Metacommunity Dynamics

Florian Altermatt

in Ecology

ISBN: 9780199830060
Published online May 2012 | | DOI:
Metacommunity Dynamics

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  • Applied Ecology (Environmental Science)
  • Ecology and Conservation
  • Plant Ecology
  • Zoology and Animal Sciences


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Understanding the distribution of species, their abundance, and their interactions with other species is the central theme of ecology. A large part of community ecology dealing with these aspects has focused on the scale of individual communities. The study of how spatial dynamics can provide an explanation for the origin and maintenance of biodiversity is a relatively young domain, founded in the research on island biogeography. The rapid loss and fragmentation of habitats due to human activities has further increased the interest in spatial ecology and has fostered the study of metacommunity dynamics. A metacommunity is defined as a set of local communities that are linked by dispersal. For single species, the metapopulation concept addresses how dispersal connecting a set of local populations can compensate for local extinction and enable the regional persistence of a species. While explicitly addressing different spatial scales, the metapopulation concept ignores the possibility that species may affect each other’s birth and death rates. Metacommunity ecology explicitly addresses interactions among species at different spatial scales and addresses how species interactions can influence or be influenced by spatial dynamics. The concept of metacommunities thereby combines two common features of many biological systems: first, that species are interacting in complex ways and, second, that spatial heterogeneity and fragmentation lead to patches of suitable habitat in a matrix of nonhabitat. Importantly, species interactions can affect spatial processes and vice versa. This reciprocal influence can be a nontrivial source of variation affecting community composition. The current interest in the field of metacommunity ecology is mostly in understanding which types of interactions are occurring at different spatial scales and understanding the relative importance of species interactions and dispersal in shaping natural communities.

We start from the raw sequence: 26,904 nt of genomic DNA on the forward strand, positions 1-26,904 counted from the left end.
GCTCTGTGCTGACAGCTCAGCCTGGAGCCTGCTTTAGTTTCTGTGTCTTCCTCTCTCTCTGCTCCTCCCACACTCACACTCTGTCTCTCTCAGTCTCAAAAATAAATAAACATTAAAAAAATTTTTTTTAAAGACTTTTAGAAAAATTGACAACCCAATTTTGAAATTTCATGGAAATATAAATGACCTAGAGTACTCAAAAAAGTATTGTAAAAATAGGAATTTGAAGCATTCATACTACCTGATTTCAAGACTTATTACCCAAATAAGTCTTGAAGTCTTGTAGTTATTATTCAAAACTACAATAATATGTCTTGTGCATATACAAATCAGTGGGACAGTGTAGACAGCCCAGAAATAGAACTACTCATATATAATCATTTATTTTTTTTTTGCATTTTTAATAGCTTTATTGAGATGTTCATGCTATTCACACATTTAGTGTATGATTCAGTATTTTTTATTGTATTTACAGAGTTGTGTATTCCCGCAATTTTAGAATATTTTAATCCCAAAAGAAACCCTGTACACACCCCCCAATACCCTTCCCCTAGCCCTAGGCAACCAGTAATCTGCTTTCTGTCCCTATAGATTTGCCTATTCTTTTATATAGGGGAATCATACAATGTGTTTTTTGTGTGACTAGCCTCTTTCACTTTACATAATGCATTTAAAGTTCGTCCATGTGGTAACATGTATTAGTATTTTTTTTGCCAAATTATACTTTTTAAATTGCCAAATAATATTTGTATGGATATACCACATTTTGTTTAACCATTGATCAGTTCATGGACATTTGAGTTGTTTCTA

Article.  13176 words. 

Subjects: Applied Ecology (Environmental Science) ; Ecology and Conservation ; Plant Ecology ; Zoology and Animal Sciences

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